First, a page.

Is the news that Nutmeg’s co-founder and CEO is handing over the reins to their chief revenue officer, an ex-sales and marketing man, an indicator of the issues that start-ups in the digital wealth management space were always going to face? Given the start-up firms/brands that could be bundled together as “disruptors” in this market all appear to have a similar proposition, it is likely they will all suffer similar challenges as they try to establish a foothold in the UK wealth market.
Handing over control to a CEO with a sales and marketing background alludes to the biggest challenge these firms are facing today - building a reputable brand from scratch that investors will be willing to trust with their hard earned savings - no mean feat starting from obscurity.
It is argued the target market for these firms is the millennial investor, or “Henry” (high earner, not rich yet, to use the US market jargon) and that for this segment, a strong, well established and trusted financial services brand is not so important. Investors in this segment are said to be more concerned with ease of access and results at a palatable cost.
Maybe that’s true, but you’ve still got to get your name out there and explain what it is you do in an easily digestible and non-patronising fashion.
If we agree that the target market for robo-advisors of the Nutmeg variety is indeed the millennial investor, a little bit of thought on the size of this segment helps to illustrate the massive customer acquisition mountain looming over many of these firms.
Let us start from the premise that it is probably not just millennials interested in the products these firms offer and assume that the bulk of demand probably comes from those between 22 and 39. The 20 somethings in this bracket earn on average around £21k and the 30 somethings around £29k on average. So, we’re unlikely to see the “average” investor from these age groups accumulating a sizable pot through a robo-advisor. This points to a firm needing to invest an enormous amount of effort in acquisition of a large number of “average” investors to make the model pay or, focus on acquiring the higher earners in this age range.
However, discounting pensions (on the assumption your average millennial is unlikely to have thought about a pension outside of what their employer provides) and just focusing on ISAs, government data suggests the following; in 2014-15 there were approximately 12.5 million ISAs subscribed, but only just over 2 million (c.3% of the UK population) of these were of the investment variety, and overall, average subscriptions were around £6k, well below the limit available. And with the limit on ISA savings now headed to £20k, data suggests the number of investors who actually have the capacity to make use of this in full (those higher earners mentioned above) is tiny.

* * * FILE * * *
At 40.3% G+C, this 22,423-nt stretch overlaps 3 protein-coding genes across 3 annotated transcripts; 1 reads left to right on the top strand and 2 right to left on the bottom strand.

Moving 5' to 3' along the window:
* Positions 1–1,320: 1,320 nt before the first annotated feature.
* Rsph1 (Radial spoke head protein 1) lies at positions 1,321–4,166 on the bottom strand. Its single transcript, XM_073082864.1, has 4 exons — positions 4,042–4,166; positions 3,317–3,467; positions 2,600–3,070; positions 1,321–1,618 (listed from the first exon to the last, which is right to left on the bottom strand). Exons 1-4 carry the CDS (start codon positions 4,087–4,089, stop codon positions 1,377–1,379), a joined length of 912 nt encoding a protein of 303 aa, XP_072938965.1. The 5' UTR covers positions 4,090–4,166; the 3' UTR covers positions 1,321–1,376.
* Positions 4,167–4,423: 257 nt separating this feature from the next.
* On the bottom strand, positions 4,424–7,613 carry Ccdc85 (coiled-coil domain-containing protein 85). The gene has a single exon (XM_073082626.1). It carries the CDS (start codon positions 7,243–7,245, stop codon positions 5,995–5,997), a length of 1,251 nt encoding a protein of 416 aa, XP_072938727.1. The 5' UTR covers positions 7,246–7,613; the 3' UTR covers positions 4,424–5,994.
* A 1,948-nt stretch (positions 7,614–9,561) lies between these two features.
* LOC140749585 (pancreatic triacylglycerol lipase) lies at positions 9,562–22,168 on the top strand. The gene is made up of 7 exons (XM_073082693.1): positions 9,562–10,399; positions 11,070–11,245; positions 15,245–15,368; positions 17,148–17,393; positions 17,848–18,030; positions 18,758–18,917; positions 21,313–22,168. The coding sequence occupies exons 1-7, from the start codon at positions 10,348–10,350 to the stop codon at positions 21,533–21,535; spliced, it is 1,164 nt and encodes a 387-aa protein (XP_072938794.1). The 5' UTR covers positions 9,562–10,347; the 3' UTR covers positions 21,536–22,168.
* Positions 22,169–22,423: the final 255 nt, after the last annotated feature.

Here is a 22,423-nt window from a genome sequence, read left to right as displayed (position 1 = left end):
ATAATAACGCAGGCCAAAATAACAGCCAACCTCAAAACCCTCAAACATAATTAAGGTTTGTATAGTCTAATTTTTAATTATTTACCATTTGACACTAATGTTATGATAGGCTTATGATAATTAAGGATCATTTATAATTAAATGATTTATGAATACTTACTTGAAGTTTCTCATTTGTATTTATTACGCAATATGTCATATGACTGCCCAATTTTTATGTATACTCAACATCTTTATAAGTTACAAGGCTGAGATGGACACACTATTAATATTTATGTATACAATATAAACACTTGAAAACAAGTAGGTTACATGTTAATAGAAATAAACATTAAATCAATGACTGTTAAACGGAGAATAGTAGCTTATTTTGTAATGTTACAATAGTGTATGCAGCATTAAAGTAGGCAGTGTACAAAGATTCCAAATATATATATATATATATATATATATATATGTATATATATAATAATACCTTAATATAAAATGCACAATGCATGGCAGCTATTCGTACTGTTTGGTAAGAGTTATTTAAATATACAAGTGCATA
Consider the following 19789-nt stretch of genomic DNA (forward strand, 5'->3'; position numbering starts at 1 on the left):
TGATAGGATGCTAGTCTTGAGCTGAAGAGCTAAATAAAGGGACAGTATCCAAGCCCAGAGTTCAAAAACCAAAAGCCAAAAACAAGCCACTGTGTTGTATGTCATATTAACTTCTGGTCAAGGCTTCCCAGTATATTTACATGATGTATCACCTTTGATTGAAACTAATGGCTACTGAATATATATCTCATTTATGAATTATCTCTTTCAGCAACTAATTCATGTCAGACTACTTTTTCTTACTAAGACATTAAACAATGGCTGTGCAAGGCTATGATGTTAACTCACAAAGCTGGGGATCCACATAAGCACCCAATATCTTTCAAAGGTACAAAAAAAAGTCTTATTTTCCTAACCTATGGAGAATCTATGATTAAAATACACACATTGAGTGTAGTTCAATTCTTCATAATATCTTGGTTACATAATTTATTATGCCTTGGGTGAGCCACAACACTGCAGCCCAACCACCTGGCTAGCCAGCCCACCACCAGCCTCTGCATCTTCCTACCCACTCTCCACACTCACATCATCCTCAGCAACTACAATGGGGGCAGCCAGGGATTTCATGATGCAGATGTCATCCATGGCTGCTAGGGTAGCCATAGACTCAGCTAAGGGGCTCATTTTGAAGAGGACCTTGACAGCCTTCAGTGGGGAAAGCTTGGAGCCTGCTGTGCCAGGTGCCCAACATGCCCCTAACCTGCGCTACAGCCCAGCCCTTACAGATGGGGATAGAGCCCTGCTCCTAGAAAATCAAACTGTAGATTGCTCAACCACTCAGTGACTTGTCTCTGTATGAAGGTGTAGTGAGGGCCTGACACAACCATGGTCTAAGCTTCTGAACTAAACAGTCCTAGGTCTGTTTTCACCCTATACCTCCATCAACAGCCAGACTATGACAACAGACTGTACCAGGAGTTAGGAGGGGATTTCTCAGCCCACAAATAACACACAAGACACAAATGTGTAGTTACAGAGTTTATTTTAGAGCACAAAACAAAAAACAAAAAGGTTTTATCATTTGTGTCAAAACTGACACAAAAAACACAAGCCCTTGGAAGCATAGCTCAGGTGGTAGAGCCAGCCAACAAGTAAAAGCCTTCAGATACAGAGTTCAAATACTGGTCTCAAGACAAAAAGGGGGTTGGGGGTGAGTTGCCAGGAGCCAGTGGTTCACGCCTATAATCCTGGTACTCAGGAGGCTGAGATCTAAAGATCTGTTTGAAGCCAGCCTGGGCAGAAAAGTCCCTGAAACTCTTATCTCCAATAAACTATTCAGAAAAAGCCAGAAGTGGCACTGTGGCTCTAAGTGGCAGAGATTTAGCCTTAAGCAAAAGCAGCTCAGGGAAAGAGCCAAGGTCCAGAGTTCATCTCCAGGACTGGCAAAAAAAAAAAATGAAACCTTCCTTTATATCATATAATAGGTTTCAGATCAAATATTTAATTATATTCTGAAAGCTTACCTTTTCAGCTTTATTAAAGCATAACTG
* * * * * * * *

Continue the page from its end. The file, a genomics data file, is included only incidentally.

The point is that for those firms focusing on pure robo-advice, under a new brand, the number of ideal target customers is very small and they are probably already served by an incumbent financial institution in some way. They are therefore, unlikely to consider investing their whole pot through robo-advice and are likely to be very sensitive to the potential for poor performance, given the lack of performance history robo-advisors will tend to have.
These are some of the key reasons why we believe that pure robo-advice whilst offering something a little more exciting as a savings proposition to the millennial investor, is not likely to emerge as a winning proposition and there are some serious questions around the long term sustainability of firms just offering a robo-service. We have recently compiled a report on the impacts of robo-advice on the UK wealth market in collaboration with Judge Business School and developed a view on what the winning propositions for robo-advice will be and we’ll be sharing more on this over the coming months. If you’d like to wax lyrical and/or hear our views on robo-advice in the meantime, please do get in touch!